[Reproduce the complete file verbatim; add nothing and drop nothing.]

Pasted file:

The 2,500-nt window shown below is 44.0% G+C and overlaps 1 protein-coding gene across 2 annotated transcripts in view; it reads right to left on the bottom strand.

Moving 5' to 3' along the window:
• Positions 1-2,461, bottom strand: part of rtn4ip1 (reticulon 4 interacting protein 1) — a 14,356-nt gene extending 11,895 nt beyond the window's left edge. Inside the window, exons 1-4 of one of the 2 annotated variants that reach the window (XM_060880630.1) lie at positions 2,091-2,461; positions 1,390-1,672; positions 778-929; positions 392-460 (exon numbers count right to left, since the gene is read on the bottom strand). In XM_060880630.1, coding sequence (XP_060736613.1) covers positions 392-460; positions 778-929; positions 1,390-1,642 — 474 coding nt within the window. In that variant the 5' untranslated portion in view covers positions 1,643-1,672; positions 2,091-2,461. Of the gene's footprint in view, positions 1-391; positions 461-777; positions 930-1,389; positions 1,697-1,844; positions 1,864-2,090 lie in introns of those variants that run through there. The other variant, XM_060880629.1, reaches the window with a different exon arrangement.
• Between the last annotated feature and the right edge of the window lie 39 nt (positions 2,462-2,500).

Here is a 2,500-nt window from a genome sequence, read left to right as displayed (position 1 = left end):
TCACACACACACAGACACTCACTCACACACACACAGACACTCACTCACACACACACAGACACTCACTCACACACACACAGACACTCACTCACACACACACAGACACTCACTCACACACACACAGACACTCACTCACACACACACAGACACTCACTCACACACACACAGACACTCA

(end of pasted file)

The 2,500-nt window shown below is 44.0% G+C and overlaps 1 protein-coding gene across 2 annotated transcripts in view; it reads right to left on the bottom strand.

Moving 5' to 3' along the window:
• Positions 1-2,461, bottom strand: part of rtn4ip1 (reticulon 4 interacting protein 1) — a 14,356-nt gene extending 11,895 nt beyond the window's left edge. Inside the window, exons 1-4 of one of the 2 annotated variants that reach the window (XM_060880630.1) lie at positions 2,091-2,461; positions 1,390-1,672; positions 778-929; positions 392-460 (exon numbers count right to left, since the gene is read on the bottom strand). In XM_060880630.1, coding sequence (XP_060736613.1) covers positions 392-460; positions 778-929; positions 1,390-1,642 — 474 coding nt within the window. In that variant the 5' untranslated portion in view covers positions 1,643-1,672; positions 2,091-2,461. Of the gene's footprint in view, positions 1-391; positions 461-777; positions 930-1,389; positions 1,697-1,844; positions 1,864-2,090 lie in introns of those variants that run through there. The other variant, XM_060880629.1, reaches the window with a different exon arrangement.
• Between the last annotated feature and the right edge of the window lie 39 nt (positions 2,462-2,500).

Here is a 2,500-nt window from a genome sequence, read left to right as displayed (position 1 = left end):
TCACACACACACAGACACTCACTCACACACACACAGACACTCACTCACACACACACAGACACTCACTCACACACACACAGACACTCACTCACACACACACAGACACTCACTCACACACACACAGACACTCACTCACACACACACAGACACTCACTCACACACACACAGACACTCA